Johnny Dangerous wrote:While the article is as sensible as everything he writes, I wouldn't say "The Buddha never endorsed non duality", there are plenty of phrases from the Pali Canon that could be said to go in that direction.
That's fair. Here's how Bhikkhu Bodhi put it:
The teaching of the Buddha as found in the Pali canon does not endorse a philosophy of non-dualism of any variety, nor, I would add, can a non-dualistic perspective be found lying implicit within the Buddha's discourses.
There are, of course, different definitions of non-duality, and the passage you cited may not address the kind that he (or I) normally associate with Mahayana or Advaita.
Anyway, the point I'm making is this: Dzogchen probably incorporated Buddhist terminology only after arriving in Tibet. If you want to claim that your tradition is legitimately Buddhist, that's something you have to do. Similarly, Advaita had to use the terms Atman and Brahman, and map them at least partially to the Hindu descriptions given before. "Well sure, we still have a self! But, uh, ... it is seen to have always been an illusion."
I'll go ahead and reiterate comparisons I made earlier:
When the reflection of Atman falls on avidya (ignorance), atman becomes jīva — a living being with a body and senses. Each jiva feels as if he has his own, unique and distinct Atman, called jivatman. The concept of jiva is true only in the pragmatic level. In the transcendental level, only the one Atman, equal to Brahman, is true.
More-or-less directly translated in Buddhist jargon: when Buddha-nature encounters ignorance, ego manifests. Each ego feels distinct, but this is only the way it looks from the relative level. On the absolute level, only the one Buddha-nature, equal to the Dharmadhatu, is true.
And once again, Dharmata:
In its very origin suchness is of itself endowed with sublime attributes. It manifests the highest wisdom which shines throughout the world, it has true knowledge and a mind resting simply in its own being. It is eternal, blissful, its own self-being and the purest simplicity; it is invigorating, immutable, free... Because it possesses all these attributes and is deprived of nothing...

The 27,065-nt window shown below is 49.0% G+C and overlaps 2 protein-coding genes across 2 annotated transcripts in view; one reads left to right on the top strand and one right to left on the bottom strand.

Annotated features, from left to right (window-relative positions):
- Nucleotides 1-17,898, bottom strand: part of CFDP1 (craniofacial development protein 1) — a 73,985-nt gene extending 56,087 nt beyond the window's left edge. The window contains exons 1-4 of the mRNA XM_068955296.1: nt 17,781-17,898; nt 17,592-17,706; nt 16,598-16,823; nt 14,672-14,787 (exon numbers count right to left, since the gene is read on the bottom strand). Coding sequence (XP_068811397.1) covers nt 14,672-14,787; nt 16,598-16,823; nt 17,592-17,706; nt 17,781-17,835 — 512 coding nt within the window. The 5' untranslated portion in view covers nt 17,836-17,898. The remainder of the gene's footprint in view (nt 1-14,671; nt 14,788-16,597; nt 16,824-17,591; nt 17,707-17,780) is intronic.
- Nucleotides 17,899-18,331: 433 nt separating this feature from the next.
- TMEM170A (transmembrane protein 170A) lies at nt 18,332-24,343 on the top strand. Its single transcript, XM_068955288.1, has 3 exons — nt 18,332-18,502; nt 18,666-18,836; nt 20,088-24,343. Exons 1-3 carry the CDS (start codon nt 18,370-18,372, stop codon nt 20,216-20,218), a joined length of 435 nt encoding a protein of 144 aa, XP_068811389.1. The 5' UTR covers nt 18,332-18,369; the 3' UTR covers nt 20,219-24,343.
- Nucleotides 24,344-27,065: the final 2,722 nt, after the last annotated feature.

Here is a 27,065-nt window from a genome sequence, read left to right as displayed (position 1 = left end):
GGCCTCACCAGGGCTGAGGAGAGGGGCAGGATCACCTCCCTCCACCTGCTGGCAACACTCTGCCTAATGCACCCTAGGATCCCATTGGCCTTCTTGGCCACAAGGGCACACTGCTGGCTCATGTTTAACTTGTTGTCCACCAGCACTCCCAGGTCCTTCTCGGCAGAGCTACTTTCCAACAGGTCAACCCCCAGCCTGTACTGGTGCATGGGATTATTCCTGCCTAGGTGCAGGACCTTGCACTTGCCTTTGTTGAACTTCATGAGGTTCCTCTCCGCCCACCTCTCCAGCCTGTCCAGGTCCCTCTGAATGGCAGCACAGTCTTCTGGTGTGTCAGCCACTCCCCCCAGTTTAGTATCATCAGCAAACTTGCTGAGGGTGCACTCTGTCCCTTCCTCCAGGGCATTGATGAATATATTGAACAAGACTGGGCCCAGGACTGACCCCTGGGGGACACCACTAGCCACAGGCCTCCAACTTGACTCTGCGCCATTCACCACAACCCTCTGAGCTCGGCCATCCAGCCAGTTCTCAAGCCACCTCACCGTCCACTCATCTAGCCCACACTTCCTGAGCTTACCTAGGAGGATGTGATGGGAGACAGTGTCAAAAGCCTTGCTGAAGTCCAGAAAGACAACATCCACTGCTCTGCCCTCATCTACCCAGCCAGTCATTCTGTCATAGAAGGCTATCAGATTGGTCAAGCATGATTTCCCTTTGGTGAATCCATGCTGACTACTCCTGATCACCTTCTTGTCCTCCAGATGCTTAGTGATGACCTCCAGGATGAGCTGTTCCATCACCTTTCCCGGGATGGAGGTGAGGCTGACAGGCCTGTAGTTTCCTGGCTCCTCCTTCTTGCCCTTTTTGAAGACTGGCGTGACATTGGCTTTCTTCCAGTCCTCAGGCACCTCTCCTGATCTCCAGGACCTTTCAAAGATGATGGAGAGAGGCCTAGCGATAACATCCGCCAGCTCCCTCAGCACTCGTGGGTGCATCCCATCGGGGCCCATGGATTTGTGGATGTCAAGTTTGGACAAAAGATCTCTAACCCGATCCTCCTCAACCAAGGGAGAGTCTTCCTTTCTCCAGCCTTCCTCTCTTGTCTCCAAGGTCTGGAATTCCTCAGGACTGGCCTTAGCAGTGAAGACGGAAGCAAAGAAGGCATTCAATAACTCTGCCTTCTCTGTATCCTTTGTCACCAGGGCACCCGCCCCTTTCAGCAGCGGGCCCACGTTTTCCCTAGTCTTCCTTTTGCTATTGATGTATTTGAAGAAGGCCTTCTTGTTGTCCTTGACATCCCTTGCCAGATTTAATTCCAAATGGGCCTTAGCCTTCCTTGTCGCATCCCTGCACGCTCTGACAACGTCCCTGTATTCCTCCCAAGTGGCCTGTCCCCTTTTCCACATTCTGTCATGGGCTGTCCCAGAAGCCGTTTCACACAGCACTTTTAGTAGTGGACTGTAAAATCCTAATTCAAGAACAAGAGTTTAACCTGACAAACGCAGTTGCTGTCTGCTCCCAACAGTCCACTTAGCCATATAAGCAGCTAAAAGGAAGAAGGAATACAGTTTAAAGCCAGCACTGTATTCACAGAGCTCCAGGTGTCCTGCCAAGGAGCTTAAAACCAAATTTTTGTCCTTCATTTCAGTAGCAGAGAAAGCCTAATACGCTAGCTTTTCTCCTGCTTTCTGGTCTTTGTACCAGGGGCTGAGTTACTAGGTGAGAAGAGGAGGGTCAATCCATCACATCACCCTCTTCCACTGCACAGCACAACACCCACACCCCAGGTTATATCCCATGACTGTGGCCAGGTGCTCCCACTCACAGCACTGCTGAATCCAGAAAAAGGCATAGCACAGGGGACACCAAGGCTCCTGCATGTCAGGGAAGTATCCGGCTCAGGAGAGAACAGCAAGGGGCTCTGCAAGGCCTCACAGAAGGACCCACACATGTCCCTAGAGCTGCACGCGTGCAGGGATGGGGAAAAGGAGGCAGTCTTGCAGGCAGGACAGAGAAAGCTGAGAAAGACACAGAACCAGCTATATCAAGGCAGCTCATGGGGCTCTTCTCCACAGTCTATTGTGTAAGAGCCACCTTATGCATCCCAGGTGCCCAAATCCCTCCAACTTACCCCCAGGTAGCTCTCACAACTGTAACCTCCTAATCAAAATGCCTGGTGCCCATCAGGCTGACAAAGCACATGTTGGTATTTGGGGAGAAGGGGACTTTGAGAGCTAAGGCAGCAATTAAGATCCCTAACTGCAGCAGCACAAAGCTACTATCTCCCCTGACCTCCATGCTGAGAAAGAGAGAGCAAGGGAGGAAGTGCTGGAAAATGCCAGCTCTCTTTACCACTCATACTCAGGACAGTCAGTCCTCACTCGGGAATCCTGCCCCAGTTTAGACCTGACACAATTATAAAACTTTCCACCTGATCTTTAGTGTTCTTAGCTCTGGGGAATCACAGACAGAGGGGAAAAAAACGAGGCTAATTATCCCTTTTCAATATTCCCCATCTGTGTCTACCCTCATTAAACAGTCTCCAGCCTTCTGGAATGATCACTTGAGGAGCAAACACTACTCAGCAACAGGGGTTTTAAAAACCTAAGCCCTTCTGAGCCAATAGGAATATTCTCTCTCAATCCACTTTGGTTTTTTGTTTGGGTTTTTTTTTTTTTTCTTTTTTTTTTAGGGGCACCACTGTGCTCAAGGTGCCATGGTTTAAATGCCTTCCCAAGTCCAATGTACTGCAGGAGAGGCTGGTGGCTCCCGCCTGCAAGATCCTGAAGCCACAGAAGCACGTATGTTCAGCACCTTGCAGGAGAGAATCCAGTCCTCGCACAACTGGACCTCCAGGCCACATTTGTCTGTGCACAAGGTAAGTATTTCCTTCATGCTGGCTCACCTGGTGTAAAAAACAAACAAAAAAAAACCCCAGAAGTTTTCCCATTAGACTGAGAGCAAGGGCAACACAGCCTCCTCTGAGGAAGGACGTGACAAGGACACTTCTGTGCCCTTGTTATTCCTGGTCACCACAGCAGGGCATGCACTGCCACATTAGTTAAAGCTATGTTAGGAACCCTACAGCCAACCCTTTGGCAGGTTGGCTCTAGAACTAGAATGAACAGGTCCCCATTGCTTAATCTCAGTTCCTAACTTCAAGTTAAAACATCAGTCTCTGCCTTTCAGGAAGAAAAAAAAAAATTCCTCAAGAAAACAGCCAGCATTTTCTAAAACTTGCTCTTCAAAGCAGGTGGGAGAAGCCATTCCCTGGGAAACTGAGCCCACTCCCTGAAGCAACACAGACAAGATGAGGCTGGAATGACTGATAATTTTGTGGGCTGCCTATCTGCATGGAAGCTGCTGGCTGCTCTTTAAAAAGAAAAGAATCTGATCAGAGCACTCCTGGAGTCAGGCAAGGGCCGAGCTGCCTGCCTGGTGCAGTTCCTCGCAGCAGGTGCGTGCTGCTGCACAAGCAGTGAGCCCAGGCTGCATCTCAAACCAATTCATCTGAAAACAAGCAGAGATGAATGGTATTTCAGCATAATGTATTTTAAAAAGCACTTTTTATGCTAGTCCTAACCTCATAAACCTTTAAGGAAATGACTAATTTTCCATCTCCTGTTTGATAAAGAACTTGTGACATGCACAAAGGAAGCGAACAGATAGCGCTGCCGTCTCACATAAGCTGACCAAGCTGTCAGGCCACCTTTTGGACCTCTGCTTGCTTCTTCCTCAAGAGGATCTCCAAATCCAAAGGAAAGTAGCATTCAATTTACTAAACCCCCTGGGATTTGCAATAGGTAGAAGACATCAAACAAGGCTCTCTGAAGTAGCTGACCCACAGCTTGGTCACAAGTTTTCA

How Buddhist does that sound to you? Meanwhile, Atman ("Self") and Brahman:
Atman is the fundamental, ultimate, eternal, immutable pure consciousness. Thus, it appears that Brahman is the ultimate reality behind all world-objects and Atman is pure spirit in all beings. Truly speaking, both Brahman and Atman are not different realities. They are identical. For practical purposes, they are referred to separately, which they are not. They are the eternal, all-pervading realities underlying all existence. They are two different ‘labels’ for one and the same reality behind all the objects, all matter, all beings of the universe.
The Mind in terms of the Absolute is the one World of Reality and the essence of all phases of existence in their totality. That which is called "the essential nature of the Mind" is unborn and is imperishable. It is only through illusions that all things come to be differentiated. ... therefore all things ... are only of the One Mind.
Oops, sorry -- that last one was from the same semi-canonical Mahayana scripture
Anyway, it would be silly for me to say that Advaita is identical to Buddhism -- there's no one thing called Buddhism. But it's not such a stretch to say that its fruit and methods (if not jargon) fall within the spread of Mahayana.
Ultimately there is no Self standing apart from reality; it's just a label Advaita adopted to fit within Hindu soteriology. Just as in Buddhism, it must be seen through.Edit: it's unfair for me to say that Advaita "adopted" the label. What I should have said is that it had to keep the label, even if it didn't jibe with the average Hindu's notion of an independent, substantial soul.